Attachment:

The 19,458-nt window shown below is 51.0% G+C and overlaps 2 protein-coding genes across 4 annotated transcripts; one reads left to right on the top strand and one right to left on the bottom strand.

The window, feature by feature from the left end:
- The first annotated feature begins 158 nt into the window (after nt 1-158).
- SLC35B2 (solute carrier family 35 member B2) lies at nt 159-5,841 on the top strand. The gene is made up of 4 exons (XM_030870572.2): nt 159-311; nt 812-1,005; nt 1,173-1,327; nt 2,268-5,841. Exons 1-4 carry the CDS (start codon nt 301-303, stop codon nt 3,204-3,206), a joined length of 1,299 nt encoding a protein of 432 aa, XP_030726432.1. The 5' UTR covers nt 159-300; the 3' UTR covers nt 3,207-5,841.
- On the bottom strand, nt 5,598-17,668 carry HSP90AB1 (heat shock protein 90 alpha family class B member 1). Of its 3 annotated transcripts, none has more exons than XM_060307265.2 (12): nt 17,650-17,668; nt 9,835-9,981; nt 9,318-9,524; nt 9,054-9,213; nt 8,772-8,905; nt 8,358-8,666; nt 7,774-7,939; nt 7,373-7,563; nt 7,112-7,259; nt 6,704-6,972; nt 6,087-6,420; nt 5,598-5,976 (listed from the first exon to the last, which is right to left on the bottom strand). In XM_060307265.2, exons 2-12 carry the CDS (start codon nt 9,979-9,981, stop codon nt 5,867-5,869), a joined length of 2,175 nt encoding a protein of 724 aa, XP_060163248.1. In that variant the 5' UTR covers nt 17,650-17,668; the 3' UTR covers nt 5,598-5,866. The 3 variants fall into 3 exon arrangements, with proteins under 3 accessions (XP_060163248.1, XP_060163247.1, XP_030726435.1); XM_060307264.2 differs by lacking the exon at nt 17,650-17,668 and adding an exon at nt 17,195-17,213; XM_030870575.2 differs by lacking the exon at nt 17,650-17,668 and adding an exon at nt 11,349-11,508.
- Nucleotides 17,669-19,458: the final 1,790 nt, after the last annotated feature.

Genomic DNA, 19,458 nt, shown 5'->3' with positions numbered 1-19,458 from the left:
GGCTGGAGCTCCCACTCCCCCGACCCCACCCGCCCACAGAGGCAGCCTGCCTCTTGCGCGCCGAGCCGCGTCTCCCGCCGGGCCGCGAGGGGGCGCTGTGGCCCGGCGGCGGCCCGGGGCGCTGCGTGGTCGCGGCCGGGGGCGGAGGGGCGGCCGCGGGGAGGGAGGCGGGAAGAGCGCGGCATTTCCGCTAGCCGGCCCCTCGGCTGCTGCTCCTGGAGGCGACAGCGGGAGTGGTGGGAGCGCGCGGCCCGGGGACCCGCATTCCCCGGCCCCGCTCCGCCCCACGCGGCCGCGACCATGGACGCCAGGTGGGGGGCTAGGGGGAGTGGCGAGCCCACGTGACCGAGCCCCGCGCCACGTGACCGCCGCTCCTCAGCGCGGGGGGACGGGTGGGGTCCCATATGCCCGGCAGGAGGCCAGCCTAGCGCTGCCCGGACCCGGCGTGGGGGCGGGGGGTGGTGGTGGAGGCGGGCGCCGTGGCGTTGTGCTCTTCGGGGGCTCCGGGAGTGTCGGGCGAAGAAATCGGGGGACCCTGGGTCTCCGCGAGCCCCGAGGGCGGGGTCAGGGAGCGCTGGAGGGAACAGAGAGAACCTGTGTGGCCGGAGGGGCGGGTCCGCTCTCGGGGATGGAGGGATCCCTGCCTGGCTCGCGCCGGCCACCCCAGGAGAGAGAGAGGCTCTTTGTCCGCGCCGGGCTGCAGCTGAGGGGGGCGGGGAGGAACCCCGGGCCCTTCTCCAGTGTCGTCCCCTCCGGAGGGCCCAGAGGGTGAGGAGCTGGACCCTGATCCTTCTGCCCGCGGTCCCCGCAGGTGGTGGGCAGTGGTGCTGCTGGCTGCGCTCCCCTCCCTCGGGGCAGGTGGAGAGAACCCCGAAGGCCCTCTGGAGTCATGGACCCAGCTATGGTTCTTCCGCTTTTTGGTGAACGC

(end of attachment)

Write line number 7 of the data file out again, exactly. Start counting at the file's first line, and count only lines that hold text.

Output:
Genomic DNA, 19,458 nt, shown 5'->3' with positions numbered 1-19,458 from the left: